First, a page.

It’s just data

Pattern Matching

Simon Johnston: The difference I see is that stackless is an enabling feature of the VM, that we will still need the language-level primitives for message send/receieve I see in Erlang and then library support for managing local and remote distribution.

The “secret sauce” is pattern matching.  Things like “if these conditions are met, this code fires, with the following variables set”.  With Erlang, this metaphor is everywhere.  Function calls are an exercise in pattern matching.  Database queries are an exercise in pattern matching.  Message passing is... oh, you get the idea.

You see things like this in Django’s url.py.  As indicated by that link, regular expressions are used for this purpose in Django.  Powerful, albeit a bit user unfriendly.  Furthermore, I will state that Python’s choice to relegate regular expressions to being a library function is a the reason why a good amount of my personal scripts were previously written in Perl, and now mostly are in Ruby.  The other reason is XPath.

But meanwhile, if you are interested in message passing along these lines in Python, I’d suggest PyLinda.


I will state that Python’s choice to relegate regular expressions to being a library function is a the reason why a good amount of my personal scripts were previously written in Perl.

I like how regular expressions are built right into Perl’s syntax, but I don’t see how using regexes from Python’s standard lib makes it that much more difficult or verbose.

------------
Python:

import re
if re.search('foo', 'foobar'):
    print 'match'

------------
Perl:

if ('foobar' =~ /foo/) {
    print 'match';
}
Posted by Corey Goldberg at

Corey, try porting this from Ruby to Python:

puts $1 if foo =~ /xyz (\d+)/
Posted by Sam Ruby at

Corey, try porting this from Ruby to Python:

ahh.. I see your point.  The syntax (especially the $1) for matching groups is terse and handy.. vs. Python’s matching groups syntax.  Porting that example from python would take your one-liner and turn it into several lines of code.

thanks for the clarification.

Posted by Corey Goldberg at

I like the fact that, in Ruby, regexes are Objects. Too bad the implementation sucks.

Posted by Jacques Distler at

Pattern matching is probably 1/3 of the secret sauce. The other two thirds of the mixture are:

I’ll probably have to write those up better on my blog.

Posted by Patrick Logan at

Um, some formatting I did not know about. I had a list of two items up there...

1. Mailbox per process with pattern-matched reception rather than solely chronological reception.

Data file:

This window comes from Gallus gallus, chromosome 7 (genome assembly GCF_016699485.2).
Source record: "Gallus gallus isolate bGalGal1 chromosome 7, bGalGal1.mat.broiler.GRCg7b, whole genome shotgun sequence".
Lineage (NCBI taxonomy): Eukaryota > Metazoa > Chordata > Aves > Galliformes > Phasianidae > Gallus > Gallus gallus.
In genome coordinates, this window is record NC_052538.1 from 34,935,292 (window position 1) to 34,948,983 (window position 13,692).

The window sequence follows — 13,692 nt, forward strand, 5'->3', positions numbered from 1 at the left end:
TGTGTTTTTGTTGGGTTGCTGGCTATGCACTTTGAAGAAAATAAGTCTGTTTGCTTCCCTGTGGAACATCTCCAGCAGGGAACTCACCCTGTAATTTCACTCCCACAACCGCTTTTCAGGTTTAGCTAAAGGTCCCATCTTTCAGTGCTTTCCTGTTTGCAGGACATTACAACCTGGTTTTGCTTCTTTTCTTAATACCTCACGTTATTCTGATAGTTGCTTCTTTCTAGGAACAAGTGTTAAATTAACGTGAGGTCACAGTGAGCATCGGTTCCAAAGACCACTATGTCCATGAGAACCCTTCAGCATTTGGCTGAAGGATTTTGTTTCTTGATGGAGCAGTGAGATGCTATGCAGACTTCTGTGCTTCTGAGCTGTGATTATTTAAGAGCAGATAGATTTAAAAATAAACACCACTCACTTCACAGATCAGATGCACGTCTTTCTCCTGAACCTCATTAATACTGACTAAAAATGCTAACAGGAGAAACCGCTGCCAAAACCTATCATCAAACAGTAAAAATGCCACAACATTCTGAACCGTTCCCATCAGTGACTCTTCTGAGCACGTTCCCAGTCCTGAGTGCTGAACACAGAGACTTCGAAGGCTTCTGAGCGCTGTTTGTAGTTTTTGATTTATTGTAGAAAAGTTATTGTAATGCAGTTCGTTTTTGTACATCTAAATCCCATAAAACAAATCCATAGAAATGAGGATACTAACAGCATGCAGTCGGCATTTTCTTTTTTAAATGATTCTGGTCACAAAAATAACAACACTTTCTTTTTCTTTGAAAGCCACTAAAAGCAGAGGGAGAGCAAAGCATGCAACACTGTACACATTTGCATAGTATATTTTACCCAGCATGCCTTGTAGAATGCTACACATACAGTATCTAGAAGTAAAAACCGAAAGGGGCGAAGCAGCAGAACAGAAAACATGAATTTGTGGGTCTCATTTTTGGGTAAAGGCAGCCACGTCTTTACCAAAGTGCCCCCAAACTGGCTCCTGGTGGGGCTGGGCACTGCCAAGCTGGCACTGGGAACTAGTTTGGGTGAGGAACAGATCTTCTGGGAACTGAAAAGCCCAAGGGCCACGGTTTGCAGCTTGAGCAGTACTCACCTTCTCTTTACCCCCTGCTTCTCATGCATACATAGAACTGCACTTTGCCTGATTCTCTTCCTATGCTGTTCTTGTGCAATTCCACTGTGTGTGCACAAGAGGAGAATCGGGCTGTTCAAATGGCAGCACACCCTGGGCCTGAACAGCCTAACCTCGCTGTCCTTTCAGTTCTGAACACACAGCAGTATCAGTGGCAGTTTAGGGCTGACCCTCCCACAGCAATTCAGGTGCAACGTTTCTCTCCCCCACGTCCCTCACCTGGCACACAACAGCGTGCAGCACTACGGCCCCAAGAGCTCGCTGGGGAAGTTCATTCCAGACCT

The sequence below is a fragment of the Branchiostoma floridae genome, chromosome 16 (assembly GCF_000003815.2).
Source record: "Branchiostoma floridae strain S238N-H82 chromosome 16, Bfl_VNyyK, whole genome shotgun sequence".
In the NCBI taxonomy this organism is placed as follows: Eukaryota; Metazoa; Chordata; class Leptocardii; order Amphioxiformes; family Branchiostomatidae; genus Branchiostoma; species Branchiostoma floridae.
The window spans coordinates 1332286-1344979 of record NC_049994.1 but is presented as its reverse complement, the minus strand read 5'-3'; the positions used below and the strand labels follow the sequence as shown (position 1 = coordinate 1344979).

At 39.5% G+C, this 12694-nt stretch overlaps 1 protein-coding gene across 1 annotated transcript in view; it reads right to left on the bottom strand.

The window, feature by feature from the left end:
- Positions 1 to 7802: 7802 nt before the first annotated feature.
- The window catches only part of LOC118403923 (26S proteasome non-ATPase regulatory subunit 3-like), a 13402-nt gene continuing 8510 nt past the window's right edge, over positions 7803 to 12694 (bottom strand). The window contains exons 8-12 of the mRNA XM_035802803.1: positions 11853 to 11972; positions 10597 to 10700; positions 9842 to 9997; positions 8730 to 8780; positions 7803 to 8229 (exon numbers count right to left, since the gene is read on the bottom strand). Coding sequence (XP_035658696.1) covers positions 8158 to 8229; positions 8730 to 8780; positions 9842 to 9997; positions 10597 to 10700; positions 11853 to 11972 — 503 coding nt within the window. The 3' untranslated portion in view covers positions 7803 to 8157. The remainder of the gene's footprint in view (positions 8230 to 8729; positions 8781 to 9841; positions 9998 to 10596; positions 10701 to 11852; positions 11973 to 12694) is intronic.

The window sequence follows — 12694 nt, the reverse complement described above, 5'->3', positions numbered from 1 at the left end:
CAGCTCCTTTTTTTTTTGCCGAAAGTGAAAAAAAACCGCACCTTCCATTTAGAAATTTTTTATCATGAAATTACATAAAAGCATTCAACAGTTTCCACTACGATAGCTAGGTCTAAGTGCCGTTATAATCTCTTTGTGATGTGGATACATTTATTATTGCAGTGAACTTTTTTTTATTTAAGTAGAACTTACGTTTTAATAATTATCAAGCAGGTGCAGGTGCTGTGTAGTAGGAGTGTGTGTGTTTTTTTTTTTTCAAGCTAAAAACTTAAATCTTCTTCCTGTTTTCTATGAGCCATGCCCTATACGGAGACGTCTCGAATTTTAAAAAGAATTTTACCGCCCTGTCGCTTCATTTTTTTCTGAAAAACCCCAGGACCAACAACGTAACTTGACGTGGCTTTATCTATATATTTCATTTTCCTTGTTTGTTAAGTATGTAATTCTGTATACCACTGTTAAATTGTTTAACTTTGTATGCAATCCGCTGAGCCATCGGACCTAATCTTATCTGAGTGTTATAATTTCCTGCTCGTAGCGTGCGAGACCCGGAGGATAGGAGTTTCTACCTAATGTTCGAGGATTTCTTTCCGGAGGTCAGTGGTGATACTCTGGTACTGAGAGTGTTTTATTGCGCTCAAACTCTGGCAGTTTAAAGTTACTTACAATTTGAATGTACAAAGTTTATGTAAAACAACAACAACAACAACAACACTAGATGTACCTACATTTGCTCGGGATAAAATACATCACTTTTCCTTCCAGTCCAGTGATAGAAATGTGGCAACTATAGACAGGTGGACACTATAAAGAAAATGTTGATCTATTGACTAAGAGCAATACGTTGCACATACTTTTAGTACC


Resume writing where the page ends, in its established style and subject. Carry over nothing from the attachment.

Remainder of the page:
2. Fail fast with implicit failure, no code required to say “else fail”.

Anyway.

Posted by Patrick Logan at

Secret Sauce

Sam Ruby writes ... The “secret sauce” is pattern matching. Things like “if these conditions are met, this code fires, with the following variables set”. With Erlang, this metaphor is everywhere. Function calls are an exercise in pattern matching....

Excerpt from Making it stick. at

[from pauldwaite] Sam Ruby: Pattern Matching

[link]...

Excerpt from del.icio.us/network/anselm at

A fuller pattern matching in Python can be done with RuleDispatch, now being reimplemented as Rules: http://peak.telecommunity.com/DevCenter/RulesReadme

It looks like in the reimplementation he’s just reimplementing type-based dispatch, whereas in RuleDispatch you could dispatch on arbitrary predicates.  With arbitrary predicates you could potentially dispatch on, say, an XPath expression or a regex.  Of course an XPath expression might be rather inefficient (depending on how exactly you are using it)... but perhaps the idea behind Rules with the extensible dispatching is that you could build in something more like native XPath support, so that the dispatching mechanism could do an efficient search to find a matching implementation for a given set of data.

For some particular kind of dispatch, decorators are quite capable of expressing it, in a style that’s not unlike Erlang.  I particularly like the RuleDispatch technique where the abstract implementation becomes the decorator and hub for specific implementations; but it’s easy enough to do it otherwise too.

I don’t exactly understand your XPath comment.  Unless you mean minidom isn’t very nice basis for that (minidom isn’t a good basis for anything at all).  XPath is pretty easy in lxml (http://codespeak.net/lxml/xpathxslt.html); you can do stuff like el.xpath('.//[@href=$href]', href=some_value) to search for every element with href=some_value.  I think that’s a pretty reasonable way to use XPath (though there’s a compilation overhead, which to avoid requires precompiling an xpath expression into a callable a little like re.compile).